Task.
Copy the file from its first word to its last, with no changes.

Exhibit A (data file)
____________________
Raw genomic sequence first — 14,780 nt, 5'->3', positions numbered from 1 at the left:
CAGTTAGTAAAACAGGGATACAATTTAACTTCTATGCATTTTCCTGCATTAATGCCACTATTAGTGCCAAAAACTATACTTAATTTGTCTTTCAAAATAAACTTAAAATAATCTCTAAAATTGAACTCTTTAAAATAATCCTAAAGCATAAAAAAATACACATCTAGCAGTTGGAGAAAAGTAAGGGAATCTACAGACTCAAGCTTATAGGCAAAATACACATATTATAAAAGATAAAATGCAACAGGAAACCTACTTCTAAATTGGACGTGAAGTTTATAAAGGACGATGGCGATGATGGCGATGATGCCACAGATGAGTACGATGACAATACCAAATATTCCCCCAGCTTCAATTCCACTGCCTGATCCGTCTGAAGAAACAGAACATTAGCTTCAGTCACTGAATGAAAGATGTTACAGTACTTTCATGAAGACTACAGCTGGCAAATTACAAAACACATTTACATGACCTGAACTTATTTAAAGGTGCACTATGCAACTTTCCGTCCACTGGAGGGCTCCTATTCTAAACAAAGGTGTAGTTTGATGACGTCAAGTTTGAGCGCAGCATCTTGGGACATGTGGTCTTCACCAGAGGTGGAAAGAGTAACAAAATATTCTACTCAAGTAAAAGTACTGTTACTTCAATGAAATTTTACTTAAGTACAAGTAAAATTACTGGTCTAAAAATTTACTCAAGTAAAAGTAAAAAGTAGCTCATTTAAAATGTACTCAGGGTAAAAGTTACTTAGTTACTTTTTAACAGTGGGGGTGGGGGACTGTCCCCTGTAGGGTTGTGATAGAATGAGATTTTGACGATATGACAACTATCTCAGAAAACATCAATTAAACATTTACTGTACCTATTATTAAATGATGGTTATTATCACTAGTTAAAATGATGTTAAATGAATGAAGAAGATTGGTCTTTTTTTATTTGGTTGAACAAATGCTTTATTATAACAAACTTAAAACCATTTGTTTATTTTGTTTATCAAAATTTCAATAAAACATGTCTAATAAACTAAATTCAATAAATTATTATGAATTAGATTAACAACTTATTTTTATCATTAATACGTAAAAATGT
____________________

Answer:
Raw genomic sequence first — 14,780 nt, 5'->3', positions numbered from 1 at the left:
CAGTTAGTAAAACAGGGATACAATTTAACTTCTATGCATTTTCCTGCATTAATGCCACTATTAGTGCCAAAAACTATACTTAATTTGTCTTTCAAAATAAACTTAAAATAATCTCTAAAATTGAACTCTTTAAAATAATCCTAAAGCATAAAAAAATACACATCTAGCAGTTGGAGAAAAGTAAGGGAATCTACAGACTCAAGCTTATAGGCAAAATACACATATTATAAAAGATAAAATGCAACAGGAAACCTACTTCTAAATTGGACGTGAAGTTTATAAAGGACGATGGCGATGATGGCGATGATGCCACAGATGAGTACGATGACAATACCAAATATTCCCCCAGCTTCAATTCCACTGCCTGATCCGTCTGAAGAAACAGAACATTAGCTTCAGTCACTGAATGAAAGATGTTACAGTACTTTCATGAAGACTACAGCTGGCAAATTACAAAACACATTTACATGACCTGAACTTATTTAAAGGTGCACTATGCAACTTTCCGTCCACTGGAGGGCTCCTATTCTAAACAAAGGTGTAGTTTGATGACGTCAAGTTTGAGCGCAGCATCTTGGGACATGTGGTCTTCACCAGAGGTGGAAAGAGTAACAAAATATTCTACTCAAGTAAAAGTACTGTTACTTCAATGAAATTTTACTTAAGTACAAGTAAAATTACTGGTCTAAAAATTTACTCAAGTAAAAGTAAAAAGTAGCTCATTTAAAATGTACTCAGGGTAAAAGTTACTTAGTTACTTTTTAACAGTGGGGGTGGGGGACTGTCCCCTGTAGGGTTGTGATAGAATGAGATTTTGACGATATGACAACTATCTCAGAAAACATCAATTAAACATTTACTGTACCTATTATTAAATGATGGTTATTATCACTAGTTAAAATGATGTTAAATGAATGAAGAAGATTGGTCTTTTTTTATTTGGTTGAACAAATGCTTTATTATAACAAACTTAAAACCATTTGTTTATTTTGTTTATCAAAATTTCAATAAAACATGTCTAATAAACTAAATTCAATAAATTATTATGAATTAGATTAACAACTTATTTTTATCATTAATACGTAAAAATGT